This work presents a comparison of two different logics for imposing extending-type dead-time in TDCR measurements: the common dead-time (CDT) and the individual dead-time (IDT) counting logics.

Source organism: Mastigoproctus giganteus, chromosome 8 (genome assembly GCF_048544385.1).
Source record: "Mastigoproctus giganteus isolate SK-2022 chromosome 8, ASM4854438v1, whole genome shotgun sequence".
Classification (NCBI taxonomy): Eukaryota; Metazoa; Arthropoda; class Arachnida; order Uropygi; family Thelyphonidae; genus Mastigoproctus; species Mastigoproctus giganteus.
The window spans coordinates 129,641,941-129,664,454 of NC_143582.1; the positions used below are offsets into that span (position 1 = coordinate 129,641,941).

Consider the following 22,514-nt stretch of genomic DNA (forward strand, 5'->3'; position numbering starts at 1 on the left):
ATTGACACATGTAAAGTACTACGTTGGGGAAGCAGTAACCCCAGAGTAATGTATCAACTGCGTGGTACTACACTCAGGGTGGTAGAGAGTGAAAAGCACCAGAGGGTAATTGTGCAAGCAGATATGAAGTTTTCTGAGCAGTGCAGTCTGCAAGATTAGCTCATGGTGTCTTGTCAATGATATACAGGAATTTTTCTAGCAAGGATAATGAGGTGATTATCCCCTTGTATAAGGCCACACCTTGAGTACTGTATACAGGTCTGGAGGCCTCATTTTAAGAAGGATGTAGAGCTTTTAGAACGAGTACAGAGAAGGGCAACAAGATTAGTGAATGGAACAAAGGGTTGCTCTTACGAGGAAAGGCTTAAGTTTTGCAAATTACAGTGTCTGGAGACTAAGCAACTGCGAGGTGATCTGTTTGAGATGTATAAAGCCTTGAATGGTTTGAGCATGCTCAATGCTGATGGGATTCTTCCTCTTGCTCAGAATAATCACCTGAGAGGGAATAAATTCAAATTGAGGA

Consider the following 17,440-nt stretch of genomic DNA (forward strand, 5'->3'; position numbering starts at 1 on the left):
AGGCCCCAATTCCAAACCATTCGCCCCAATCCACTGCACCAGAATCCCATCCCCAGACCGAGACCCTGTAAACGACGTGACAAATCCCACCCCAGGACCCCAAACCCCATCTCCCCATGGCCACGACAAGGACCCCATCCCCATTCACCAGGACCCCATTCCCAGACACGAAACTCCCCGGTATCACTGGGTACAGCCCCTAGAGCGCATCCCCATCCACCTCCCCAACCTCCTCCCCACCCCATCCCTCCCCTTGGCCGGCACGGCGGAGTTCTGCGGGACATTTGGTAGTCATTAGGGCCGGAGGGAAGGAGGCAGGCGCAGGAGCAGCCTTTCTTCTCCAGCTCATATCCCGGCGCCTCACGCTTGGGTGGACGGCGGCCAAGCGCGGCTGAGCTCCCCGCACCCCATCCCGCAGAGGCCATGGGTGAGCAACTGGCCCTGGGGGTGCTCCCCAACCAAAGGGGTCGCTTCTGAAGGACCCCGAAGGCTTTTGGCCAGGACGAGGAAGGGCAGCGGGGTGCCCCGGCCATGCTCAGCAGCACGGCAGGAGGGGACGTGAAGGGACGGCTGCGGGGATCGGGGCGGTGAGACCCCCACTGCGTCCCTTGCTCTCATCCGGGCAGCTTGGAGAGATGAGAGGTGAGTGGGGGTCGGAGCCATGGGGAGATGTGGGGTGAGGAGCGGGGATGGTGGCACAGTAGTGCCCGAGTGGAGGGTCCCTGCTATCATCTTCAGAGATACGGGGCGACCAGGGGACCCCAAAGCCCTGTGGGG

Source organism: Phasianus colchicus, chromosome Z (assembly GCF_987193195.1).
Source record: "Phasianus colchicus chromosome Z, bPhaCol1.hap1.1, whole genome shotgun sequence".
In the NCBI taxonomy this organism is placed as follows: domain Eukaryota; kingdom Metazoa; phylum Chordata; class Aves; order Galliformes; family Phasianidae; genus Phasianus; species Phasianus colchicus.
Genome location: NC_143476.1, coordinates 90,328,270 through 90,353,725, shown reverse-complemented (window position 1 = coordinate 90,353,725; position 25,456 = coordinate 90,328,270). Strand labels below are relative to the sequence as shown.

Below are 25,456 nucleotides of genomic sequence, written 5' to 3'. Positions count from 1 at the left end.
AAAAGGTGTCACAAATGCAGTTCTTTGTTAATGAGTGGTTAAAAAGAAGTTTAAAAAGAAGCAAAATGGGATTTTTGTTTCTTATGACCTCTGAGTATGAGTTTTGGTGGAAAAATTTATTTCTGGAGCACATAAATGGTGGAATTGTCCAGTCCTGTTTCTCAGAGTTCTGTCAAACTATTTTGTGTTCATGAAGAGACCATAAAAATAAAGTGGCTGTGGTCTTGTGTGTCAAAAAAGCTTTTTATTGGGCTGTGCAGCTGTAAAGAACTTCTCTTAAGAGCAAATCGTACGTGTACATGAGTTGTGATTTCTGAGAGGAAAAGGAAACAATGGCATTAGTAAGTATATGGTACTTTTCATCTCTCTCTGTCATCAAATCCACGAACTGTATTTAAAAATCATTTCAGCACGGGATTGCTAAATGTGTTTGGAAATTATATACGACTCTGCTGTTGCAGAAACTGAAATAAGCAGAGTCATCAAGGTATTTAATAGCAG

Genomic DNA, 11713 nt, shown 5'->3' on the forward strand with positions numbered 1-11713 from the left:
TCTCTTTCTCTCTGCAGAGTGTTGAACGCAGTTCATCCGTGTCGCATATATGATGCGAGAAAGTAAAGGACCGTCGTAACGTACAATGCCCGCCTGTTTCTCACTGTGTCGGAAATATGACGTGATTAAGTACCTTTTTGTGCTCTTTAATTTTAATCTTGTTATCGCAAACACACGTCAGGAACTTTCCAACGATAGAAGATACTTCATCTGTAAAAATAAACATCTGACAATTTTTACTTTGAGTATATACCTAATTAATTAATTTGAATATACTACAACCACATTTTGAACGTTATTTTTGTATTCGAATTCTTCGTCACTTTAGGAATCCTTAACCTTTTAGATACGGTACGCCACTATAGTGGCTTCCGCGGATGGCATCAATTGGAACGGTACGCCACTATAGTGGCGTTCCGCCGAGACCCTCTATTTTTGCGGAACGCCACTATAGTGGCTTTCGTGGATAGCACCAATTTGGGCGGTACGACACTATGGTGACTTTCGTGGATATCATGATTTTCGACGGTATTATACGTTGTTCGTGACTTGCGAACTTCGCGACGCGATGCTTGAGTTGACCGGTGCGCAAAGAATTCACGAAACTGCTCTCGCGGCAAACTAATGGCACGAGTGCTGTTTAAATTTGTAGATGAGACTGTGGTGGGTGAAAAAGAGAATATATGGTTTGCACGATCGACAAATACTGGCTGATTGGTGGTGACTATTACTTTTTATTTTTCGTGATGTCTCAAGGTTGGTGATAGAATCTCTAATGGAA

The CDT is implemented in the widely used MAC3 TDCR counting module and the IDT was recently implemented in the nanoTDCR counting device. The performance of the two counting algorithms is evaluated by three experimental setups and a dedicated Monte Carlo (MC) code for the simulation of realistic TDCR events. An excellent agreement is observed between the two counting logics for measurements of the pure β-emitting radionuclides ³H, ¹⁴C, ⁶³Ni and ⁹⁰Sr/⁹⁰Y for which the relative deviations in measured activities are in all cases less than 0.27%. For the measured ²²²Rn sources, we observe relative deviations up to 0.25% between the logical sum of double coincidences counting rates obtained with the two counting logics. The differences are in the double coincidence counting rate estimates which propagate to the estimates of the activity. Excellent agreement was observed between the CDT and IDT in MC simulated measurements of ³H where relative deviations are less than 0.24% for activities up to 70 kBq. The IDT counting algorithm seems to have an advantage in this particular case as it results in the same counting rates and calculated activities but with a significant reduction in the double coincidences dead-time.